Ho’oponopono: how to epically take personal responsibility

Hoʻoponopono (ho-o-pono-pono) is an ancient Hawaiian practice of reconciliation and forgiveness. . . . .  Hoʻoponopono corrects, restores and maintains good relationships among family members and with their gods or God by getting to the causes and sources of trouble.

~ Wikipedia

Years ago I learned a simple prayer that is supposedly able to heal distress and disease and suffering of all kinds.  “Thank you, I’m sorry, Please forgive me, I love you.” Ho’oponopono, to put things right.

Does it work?

I hear really cool stories of amazing miracles happening around this practice. I cannot speak to those, but in my personal experience, I’ve noticed it opening my heart and softening my attitude, which needs softening 😉 But It is exactly in line with the guidance I’ve been receiving about how to address the original wound and its consequences.  Given the amount of suffering that Humanity is experiencing and causing, I think it is worth a try. Here’s a youtube of a chant/prayer/song I just wrote & recorded to help me maintain the focus and open my awareness »»

As I research the origins of this prayer I find that these words are the tip of an iceberg, a condensed expression of a massively rich and beautiful way of living that I wish to be a student of.

The Wikipedia article is really good for learning more, and here is a great article by Sebastien Gendry, a “Laughter and Wellness Expert”.

Much love to you and yours.

Like a Night In The Forest

I find that sleeping on the Earth leaves me feeling one-hearted.

After confusion and heartbreak, needing to find my place in life again, I went to the Forest again.

The campground host at Pine Ridge campground in the Mark Twain National Forest was alarmed when he realized that I planned to hike alone into the forest and set up my camp there by myself.

“That’s allowed, right?” I asked, checking my understanding of National Forest policy.

“Yes,” he answered, and paused. “It gets really dark in there.” And he looked at my Chaco sandals disapprovingly. “Is that what you will be wearing?” When I said yes, he said, “It will be muddy. And there are roots and things you can trip over.”

I reassured him that I would be careful.

“Do you have water? and matches? tinder? a knife?  a tent?”

Yes, yes, yes, yes, yes.

I fudged on the last item because I was planning to try sleeping under a tarp for the first time and had left the heavy tent at home.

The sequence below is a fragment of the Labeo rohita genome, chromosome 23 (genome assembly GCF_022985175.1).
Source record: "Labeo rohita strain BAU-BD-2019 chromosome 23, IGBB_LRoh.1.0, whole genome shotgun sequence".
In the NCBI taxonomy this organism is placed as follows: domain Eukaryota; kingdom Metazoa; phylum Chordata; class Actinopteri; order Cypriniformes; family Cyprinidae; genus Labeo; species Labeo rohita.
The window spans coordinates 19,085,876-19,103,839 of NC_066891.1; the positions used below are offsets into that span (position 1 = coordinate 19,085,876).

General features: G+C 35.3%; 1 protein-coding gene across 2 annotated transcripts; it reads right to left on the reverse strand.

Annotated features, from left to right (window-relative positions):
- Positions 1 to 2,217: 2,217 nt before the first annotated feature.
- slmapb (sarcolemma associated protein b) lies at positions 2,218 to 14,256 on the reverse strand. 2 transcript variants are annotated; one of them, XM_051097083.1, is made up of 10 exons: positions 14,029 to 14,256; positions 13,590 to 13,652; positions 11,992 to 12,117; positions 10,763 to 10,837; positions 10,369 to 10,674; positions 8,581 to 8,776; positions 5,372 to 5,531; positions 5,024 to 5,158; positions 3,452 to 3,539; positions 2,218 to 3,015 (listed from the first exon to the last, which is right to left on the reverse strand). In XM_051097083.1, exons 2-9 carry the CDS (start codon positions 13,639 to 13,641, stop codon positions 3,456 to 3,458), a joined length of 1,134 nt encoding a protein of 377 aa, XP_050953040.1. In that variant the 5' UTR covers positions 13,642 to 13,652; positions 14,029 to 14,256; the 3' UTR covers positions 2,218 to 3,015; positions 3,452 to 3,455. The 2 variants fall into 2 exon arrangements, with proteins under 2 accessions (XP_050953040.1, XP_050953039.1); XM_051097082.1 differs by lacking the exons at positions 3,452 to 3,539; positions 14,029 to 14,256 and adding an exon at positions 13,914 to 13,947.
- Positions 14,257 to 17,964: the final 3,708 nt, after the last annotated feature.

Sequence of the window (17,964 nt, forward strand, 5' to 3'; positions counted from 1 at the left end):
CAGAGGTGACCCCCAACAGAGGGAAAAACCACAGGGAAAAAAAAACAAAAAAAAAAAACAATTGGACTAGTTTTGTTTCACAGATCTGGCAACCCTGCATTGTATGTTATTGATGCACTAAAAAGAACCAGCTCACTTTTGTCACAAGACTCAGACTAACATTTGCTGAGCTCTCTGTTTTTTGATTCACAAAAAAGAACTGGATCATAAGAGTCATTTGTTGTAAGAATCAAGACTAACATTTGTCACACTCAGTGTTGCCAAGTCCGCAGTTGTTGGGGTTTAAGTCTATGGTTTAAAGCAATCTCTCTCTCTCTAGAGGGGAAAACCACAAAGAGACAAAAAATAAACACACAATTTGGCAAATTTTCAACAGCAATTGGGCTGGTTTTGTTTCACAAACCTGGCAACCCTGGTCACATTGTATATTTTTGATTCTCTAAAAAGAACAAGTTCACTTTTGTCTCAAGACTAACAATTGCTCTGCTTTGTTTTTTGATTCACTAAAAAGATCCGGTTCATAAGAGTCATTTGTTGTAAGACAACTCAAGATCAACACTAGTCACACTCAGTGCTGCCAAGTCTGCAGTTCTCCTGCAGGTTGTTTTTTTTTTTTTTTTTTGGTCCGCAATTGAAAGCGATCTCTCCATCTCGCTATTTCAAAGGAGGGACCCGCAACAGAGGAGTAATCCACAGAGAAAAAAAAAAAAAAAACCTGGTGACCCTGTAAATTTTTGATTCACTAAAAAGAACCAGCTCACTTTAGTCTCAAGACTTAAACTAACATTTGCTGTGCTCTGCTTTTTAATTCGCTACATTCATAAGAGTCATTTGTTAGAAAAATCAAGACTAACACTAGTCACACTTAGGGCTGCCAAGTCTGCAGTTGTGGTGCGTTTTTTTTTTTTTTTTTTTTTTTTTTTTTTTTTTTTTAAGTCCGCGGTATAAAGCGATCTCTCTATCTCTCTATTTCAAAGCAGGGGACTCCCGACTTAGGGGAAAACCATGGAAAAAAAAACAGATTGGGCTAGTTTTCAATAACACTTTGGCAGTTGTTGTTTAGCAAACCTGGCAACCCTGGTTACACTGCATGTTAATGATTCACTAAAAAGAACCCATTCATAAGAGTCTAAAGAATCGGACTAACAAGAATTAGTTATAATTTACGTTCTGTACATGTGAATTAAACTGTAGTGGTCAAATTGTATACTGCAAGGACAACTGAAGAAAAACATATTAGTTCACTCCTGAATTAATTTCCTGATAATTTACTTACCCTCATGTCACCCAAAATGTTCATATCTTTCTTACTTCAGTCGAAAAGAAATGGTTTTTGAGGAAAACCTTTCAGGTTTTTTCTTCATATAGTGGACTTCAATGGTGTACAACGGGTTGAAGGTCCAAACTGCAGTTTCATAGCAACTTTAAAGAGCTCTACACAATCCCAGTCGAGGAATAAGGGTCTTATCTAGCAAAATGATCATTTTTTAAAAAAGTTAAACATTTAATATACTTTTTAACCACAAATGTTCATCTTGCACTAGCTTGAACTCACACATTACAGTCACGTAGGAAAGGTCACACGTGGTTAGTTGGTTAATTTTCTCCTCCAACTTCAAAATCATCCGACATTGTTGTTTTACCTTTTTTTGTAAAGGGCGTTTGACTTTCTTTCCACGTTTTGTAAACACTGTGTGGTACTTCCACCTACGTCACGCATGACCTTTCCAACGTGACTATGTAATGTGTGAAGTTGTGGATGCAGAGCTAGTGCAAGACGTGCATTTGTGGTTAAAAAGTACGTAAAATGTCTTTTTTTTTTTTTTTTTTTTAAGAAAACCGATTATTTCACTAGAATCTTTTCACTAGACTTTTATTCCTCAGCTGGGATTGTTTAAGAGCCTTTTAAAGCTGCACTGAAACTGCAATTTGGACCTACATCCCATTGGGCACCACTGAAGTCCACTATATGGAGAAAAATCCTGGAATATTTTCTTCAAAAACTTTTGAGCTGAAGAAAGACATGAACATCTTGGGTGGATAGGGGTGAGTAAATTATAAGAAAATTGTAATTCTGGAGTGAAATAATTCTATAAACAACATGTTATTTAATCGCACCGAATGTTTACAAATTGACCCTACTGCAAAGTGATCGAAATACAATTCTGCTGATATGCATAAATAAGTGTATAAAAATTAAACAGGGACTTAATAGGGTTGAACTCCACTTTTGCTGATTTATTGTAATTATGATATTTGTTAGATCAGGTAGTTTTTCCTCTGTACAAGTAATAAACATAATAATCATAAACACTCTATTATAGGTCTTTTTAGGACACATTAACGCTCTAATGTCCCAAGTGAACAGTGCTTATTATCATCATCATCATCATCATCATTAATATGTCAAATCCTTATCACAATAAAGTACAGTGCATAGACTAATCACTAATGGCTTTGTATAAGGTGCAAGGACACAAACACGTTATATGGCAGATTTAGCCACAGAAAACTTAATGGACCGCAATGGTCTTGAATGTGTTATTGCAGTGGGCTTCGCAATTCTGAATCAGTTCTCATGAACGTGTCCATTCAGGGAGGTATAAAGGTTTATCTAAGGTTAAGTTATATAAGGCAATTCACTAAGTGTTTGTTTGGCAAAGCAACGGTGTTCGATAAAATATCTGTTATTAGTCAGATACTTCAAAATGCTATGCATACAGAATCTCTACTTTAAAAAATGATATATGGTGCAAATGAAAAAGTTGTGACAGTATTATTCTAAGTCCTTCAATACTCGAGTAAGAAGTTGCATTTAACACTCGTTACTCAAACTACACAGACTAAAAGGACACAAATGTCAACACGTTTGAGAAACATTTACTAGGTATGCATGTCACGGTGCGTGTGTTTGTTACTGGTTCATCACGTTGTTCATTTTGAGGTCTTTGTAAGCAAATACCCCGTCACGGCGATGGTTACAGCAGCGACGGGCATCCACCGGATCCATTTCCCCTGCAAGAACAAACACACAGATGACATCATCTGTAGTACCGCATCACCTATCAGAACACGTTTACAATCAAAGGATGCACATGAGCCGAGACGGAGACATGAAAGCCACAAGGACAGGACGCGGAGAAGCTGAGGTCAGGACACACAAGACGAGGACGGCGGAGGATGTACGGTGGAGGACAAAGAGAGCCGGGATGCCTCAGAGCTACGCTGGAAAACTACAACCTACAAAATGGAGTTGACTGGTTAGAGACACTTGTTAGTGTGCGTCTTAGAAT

“A compass?”

I am thinking that he wasn’t trying to be patronizing. Although it seemed kind of odd and awkward at 45 years old to have someone grilling me under that assumption that I couldn’t take care of myself, I decided that I would humor him and tell him that I wouldn’t be going far, just a little ways off the trail.  But he gave me instructions, nonetheless, in how to make a footprint in aluminum foil and place it on my car’s dashboard so search and rescue folks would be able to identify the tread on my shoes and come to rescue me if I required such services. Cool. Although unlikely to apply to my case, I would keep that in mind for longer treks.

“Bug repellent?”

I shook my head.

“I can give you some,” he offered. “The mosquitoes and ticks are horrible.”

I had an experiment I wanted to try and bug spray would get in the way. “No thank you.”

“I will be OK,” I said in a tone I hoped was reassuring.

“The trails are all different from the map,” he offered. People are always making new ones and the old ones get blocked.”


“I haven’t been in there for years,” he confessed.

“I see.” He was the campground host, he lived there, and hadn’t been in there for years.

I thanked him roundly for his caring and service and reassured him again that I would not be going far and would be fine.

And I strapped on my pack and trundled toward the deep, dark, muddy, obstructed, bug-infested, unpredictable forest. Alone without a compass or a foil footprint on my dashboard or close-toed shoes, with no bug spray.

Somehow I felt certain that all would be OK, for one night. What could happen?  The host’s fear did not infect me. I wondered for a moment whether it should have, because truly I don’t have a huge amount of experience. Then I shrugged off the thought. Awareness, yes. Fear would not be my friend, though. And I had been camping enough to know that I had what I needed for my own comfort and safety, and would stay true to my word that I would not be going far.

I went into the Forest for reasons that I did not bother trying to explain to the man who was surrounded by a heavily provisioned, nearly armored camp, accompanied by his white bull terrier. Night was only a few hours off, and rain was predicted for some time in the wee hours. I needed that time to find and set up my camp.